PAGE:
Nonetheless, it's gratifying to finally get the chance to see the film on a proper cinema screen with an audience. And the film is very much steeped in East London, from its references, to its rehearsals, to its locations. Here I shall run through a bit of what that looks like. 

Rich Mix, the venue where the film is showing tomorrow, was the site of our rehearsals for our zombies, who stalk the film with their quest to find The Others. Two of the three zombies showed up for this meeting in September 2017, as we worked through what zombie drag queens sound like and how they move. It was great fun working through this. 

still from Lactasia

The montage sequences sprinkled throughout the film were largely shot in Shoreditch and Bethnal Green as I wandered up and down shooting interesting backdrops with a particular interest in street art such as murals and graffiti. Many of these, of course, no longer exist, as street art is usually ephemeral, unless it's Banksy's! But I felt that capturing a snap shot of how those streets looked at that moment gave the film a particular feeling of NOW.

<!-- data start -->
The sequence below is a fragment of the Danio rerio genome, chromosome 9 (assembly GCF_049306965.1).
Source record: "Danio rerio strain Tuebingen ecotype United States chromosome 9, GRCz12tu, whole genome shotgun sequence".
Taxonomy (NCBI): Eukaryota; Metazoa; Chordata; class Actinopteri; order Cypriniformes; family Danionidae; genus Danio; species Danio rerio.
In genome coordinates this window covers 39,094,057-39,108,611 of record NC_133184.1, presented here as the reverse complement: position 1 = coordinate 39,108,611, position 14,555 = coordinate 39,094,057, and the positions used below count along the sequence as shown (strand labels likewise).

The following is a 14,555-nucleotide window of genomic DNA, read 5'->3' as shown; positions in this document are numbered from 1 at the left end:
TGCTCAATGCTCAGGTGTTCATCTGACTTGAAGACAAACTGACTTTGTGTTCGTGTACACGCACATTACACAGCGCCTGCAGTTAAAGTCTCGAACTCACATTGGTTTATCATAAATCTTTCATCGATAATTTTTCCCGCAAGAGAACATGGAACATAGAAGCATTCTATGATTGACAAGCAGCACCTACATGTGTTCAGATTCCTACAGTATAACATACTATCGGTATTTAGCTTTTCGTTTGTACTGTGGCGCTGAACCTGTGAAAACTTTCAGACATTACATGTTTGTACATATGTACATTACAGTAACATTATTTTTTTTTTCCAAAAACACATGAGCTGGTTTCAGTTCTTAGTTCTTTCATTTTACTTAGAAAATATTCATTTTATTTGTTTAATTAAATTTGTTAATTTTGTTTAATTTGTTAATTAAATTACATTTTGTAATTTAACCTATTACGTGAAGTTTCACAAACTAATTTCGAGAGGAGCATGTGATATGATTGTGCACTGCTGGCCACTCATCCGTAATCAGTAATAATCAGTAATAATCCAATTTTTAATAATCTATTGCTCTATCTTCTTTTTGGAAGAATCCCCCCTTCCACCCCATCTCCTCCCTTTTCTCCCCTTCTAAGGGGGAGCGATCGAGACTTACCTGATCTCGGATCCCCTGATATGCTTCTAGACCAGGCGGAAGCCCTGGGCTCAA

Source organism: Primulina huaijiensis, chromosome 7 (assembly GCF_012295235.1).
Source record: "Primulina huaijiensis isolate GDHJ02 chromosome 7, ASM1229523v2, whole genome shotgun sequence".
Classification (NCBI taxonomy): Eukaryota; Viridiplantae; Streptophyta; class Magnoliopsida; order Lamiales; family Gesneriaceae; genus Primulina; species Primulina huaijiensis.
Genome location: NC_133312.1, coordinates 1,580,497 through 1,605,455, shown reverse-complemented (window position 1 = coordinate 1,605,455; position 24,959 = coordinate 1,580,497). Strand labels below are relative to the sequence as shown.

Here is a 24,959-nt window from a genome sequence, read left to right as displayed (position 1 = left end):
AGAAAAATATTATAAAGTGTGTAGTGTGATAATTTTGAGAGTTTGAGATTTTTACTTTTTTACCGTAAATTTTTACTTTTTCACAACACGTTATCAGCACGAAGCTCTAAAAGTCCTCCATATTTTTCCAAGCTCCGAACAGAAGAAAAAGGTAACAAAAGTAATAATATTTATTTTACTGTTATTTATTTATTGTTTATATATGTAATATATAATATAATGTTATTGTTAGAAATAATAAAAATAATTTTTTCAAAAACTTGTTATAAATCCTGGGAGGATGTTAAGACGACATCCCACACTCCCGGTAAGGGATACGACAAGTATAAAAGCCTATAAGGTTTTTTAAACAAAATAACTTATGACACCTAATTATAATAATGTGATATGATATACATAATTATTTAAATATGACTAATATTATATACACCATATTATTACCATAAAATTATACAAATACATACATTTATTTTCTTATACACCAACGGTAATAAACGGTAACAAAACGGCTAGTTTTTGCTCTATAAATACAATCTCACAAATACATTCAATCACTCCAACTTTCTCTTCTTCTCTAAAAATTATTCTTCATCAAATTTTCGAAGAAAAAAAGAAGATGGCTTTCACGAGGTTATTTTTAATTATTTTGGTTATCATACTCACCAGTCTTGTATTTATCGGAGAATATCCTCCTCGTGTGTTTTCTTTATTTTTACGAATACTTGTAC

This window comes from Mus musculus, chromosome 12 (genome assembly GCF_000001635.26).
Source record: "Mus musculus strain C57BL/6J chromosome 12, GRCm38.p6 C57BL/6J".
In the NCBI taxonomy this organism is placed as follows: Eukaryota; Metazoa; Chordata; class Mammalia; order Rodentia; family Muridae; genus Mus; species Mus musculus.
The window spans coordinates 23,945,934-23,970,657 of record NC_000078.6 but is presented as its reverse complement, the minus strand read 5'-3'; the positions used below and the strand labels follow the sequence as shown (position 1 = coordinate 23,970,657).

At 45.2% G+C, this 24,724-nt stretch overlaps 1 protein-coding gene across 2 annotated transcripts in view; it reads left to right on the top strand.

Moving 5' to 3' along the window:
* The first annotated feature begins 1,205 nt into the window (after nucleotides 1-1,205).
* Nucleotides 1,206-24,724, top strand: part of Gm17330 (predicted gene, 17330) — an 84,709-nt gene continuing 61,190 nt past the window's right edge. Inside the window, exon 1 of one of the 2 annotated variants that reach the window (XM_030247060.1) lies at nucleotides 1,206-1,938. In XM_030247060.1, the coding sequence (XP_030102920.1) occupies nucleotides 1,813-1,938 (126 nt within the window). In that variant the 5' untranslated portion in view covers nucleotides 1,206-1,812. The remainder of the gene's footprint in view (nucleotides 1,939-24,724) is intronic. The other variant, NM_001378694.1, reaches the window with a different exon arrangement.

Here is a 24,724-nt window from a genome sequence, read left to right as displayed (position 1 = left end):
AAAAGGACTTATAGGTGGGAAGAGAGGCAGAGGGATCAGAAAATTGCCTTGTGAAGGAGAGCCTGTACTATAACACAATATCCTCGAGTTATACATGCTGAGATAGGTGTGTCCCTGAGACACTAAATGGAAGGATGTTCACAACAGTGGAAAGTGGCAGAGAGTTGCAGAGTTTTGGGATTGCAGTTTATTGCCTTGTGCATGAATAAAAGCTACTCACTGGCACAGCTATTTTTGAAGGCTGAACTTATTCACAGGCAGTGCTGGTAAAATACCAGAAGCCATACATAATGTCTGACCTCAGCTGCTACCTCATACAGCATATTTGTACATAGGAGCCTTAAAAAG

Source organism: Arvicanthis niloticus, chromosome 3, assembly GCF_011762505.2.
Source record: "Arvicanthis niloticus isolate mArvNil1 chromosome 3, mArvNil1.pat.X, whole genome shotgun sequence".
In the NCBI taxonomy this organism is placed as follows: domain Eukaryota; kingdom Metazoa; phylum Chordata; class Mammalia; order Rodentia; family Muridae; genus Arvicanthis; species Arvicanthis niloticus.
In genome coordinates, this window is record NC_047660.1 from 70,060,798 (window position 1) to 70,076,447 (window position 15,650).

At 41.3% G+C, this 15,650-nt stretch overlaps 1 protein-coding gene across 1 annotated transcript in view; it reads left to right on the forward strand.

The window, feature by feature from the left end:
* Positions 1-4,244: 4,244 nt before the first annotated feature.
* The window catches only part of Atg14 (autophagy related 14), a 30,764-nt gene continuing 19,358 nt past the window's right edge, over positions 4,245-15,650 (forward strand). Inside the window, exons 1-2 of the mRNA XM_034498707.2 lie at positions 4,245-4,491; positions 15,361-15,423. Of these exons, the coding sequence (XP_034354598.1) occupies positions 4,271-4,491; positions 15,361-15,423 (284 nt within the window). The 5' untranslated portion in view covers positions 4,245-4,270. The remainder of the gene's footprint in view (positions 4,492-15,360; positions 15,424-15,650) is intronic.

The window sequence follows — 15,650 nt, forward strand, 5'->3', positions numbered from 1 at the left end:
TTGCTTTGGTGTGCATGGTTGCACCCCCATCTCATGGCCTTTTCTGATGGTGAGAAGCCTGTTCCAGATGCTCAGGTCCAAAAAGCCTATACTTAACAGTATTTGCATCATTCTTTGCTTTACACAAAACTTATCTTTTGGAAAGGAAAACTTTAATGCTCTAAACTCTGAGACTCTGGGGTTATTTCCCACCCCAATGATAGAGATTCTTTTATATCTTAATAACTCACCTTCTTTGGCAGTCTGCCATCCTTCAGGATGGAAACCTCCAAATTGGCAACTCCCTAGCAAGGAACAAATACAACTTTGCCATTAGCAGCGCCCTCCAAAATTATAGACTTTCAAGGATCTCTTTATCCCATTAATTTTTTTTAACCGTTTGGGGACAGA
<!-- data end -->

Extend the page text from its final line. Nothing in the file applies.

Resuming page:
still from Lactasia

The climactic scenes at a goth club were shot in Bow, and I confess I have not been back since we shot there in 2019 but I assume the railway bridge is still there, quite eerie at night. 

Since our production and post process was so long, entire locations have disappeared. Some scenes were shot with the actors walking past such buildings as Mirth and Percy Ingle which have shut down. 

I have an especial fondness for a particular small alleyway in Walthamstow where our scenes of zombies trudging past a busker were soundtracked by the local sparrows in full song. I loved that sound, not quiet as the alleyway has been supplanted by blocks of flats. I hope the birds have found a new and better home. 

Tuesday, August 29, 2023

Elizabeth Fraser at 60

 Happy Birthday, Ms. Fraser!